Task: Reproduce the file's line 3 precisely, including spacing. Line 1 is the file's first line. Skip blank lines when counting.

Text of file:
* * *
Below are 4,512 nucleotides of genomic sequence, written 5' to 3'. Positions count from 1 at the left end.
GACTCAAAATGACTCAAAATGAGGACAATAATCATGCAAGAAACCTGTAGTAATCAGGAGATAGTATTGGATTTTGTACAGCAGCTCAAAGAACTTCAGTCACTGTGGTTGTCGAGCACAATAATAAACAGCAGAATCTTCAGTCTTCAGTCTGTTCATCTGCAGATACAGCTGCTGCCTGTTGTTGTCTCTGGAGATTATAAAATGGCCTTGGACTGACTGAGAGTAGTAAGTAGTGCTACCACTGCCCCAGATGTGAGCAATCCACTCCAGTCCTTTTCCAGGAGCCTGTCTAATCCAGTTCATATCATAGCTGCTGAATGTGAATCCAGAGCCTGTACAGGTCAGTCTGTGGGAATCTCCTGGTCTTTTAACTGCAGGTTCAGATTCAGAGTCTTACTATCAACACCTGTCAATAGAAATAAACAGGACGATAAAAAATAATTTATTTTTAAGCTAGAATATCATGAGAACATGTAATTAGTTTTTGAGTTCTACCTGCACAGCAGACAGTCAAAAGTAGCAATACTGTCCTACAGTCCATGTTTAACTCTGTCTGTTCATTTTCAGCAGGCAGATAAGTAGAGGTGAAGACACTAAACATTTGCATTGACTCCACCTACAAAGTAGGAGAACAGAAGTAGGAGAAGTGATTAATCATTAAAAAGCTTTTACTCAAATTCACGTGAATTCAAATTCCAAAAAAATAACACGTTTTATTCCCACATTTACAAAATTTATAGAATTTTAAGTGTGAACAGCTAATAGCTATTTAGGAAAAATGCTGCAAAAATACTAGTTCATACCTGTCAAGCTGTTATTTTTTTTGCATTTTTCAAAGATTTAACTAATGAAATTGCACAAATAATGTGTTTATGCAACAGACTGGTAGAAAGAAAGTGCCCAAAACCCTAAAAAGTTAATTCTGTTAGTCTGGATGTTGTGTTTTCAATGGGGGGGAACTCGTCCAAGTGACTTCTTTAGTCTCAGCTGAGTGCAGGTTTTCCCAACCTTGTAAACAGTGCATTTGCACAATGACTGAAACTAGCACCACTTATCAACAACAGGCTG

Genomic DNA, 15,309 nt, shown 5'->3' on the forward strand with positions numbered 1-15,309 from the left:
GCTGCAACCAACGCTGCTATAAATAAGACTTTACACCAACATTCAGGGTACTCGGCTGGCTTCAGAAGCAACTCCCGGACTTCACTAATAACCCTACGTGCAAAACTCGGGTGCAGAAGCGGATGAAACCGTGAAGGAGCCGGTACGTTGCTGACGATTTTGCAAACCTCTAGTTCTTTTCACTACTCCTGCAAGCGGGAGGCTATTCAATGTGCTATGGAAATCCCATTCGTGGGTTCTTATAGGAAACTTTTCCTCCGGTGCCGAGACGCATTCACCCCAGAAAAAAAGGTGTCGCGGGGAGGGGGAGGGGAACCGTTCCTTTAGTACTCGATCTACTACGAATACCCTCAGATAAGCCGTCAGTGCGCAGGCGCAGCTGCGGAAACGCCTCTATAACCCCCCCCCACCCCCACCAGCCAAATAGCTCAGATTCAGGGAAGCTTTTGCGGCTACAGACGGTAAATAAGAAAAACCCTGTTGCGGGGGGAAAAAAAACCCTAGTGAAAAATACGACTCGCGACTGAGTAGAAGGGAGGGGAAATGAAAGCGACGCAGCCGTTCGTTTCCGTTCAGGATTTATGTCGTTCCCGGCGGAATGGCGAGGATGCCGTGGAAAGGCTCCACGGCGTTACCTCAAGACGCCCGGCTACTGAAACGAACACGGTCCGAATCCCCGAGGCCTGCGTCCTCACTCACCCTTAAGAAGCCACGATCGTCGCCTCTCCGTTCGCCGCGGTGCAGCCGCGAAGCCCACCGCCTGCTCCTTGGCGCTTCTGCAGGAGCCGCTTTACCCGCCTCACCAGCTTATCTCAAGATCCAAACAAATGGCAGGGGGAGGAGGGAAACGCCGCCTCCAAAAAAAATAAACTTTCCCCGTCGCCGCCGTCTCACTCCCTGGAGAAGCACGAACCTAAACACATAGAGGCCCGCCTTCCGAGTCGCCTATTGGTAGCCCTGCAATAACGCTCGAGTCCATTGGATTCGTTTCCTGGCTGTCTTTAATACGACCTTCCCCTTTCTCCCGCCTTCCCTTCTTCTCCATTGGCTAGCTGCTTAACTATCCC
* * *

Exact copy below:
Genomic DNA, 15,309 nt, shown 5'->3' on the forward strand with positions numbered 1-15,309 from the left: